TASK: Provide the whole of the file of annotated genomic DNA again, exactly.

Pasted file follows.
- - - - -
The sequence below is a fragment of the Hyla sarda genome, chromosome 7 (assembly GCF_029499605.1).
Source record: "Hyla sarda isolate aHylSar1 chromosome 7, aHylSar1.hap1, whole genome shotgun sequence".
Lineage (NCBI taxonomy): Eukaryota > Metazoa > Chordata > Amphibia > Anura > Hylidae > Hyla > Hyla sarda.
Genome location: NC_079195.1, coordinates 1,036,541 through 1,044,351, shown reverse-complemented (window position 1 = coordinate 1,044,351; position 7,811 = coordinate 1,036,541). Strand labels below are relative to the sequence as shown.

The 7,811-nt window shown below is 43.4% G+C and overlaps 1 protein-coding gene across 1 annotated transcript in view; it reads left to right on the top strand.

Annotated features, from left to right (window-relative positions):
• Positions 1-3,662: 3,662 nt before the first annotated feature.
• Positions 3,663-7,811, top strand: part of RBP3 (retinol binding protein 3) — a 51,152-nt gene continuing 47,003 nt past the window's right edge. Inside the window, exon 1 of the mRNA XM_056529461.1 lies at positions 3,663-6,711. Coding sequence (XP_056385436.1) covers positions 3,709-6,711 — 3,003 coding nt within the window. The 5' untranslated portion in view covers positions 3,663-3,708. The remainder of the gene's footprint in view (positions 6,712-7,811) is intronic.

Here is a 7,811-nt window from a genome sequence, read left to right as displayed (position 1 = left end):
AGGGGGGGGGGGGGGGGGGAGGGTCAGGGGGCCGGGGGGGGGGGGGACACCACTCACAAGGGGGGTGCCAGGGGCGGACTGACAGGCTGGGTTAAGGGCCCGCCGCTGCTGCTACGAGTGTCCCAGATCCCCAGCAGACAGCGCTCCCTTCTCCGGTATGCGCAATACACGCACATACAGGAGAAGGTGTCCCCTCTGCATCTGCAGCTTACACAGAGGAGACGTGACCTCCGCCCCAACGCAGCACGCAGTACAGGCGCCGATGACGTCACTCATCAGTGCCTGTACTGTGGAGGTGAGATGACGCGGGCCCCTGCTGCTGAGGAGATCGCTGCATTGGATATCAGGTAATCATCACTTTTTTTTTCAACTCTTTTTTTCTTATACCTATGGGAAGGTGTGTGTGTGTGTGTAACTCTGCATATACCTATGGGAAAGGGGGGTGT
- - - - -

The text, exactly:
The sequence below is a fragment of the Hyla sarda genome, chromosome 7 (assembly GCF_029499605.1).
Source record: "Hyla sarda isolate aHylSar1 chromosome 7, aHylSar1.hap1, whole genome shotgun sequence".
Lineage (NCBI taxonomy): Eukaryota > Metazoa > Chordata > Amphibia > Anura > Hylidae > Hyla > Hyla sarda.
Genome location: NC_079195.1, coordinates 1,036,541 through 1,044,351, shown reverse-complemented (window position 1 = coordinate 1,044,351; position 7,811 = coordinate 1,036,541). Strand labels below are relative to the sequence as shown.

The 7,811-nt window shown below is 43.4% G+C and overlaps 1 protein-coding gene across 1 annotated transcript in view; it reads left to right on the top strand.

Annotated features, from left to right (window-relative positions):
• Positions 1-3,662: 3,662 nt before the first annotated feature.
• Positions 3,663-7,811, top strand: part of RBP3 (retinol binding protein 3) — a 51,152-nt gene continuing 47,003 nt past the window's right edge. Inside the window, exon 1 of the mRNA XM_056529461.1 lies at positions 3,663-6,711. Coding sequence (XP_056385436.1) covers positions 3,709-6,711 — 3,003 coding nt within the window. The 5' untranslated portion in view covers positions 3,663-3,708. The remainder of the gene's footprint in view (positions 6,712-7,811) is intronic.

Here is a 7,811-nt window from a genome sequence, read left to right as displayed (position 1 = left end):
AGGGGGGGGGGGGGGGGGGAGGGTCAGGGGGCCGGGGGGGGGGGGGACACCACTCACAAGGGGGGTGCCAGGGGCGGACTGACAGGCTGGGTTAAGGGCCCGCCGCTGCTGCTACGAGTGTCCCAGATCCCCAGCAGACAGCGCTCCCTTCTCCGGTATGCGCAATACACGCACATACAGGAGAAGGTGTCCCCTCTGCATCTGCAGCTTACACAGAGGAGACGTGACCTCCGCCCCAACGCAGCACGCAGTACAGGCGCCGATGACGTCACTCATCAGTGCCTGTACTGTGGAGGTGAGATGACGCGGGCCCCTGCTGCTGAGGAGATCGCTGCATTGGATATCAGGTAATCATCACTTTTTTTTTCAACTCTTTTTTTCTTATACCTATGGGAAGGTGTGTGTGTGTGTGTAACTCTGCATATACCTATGGGAAAGGGGGGTGT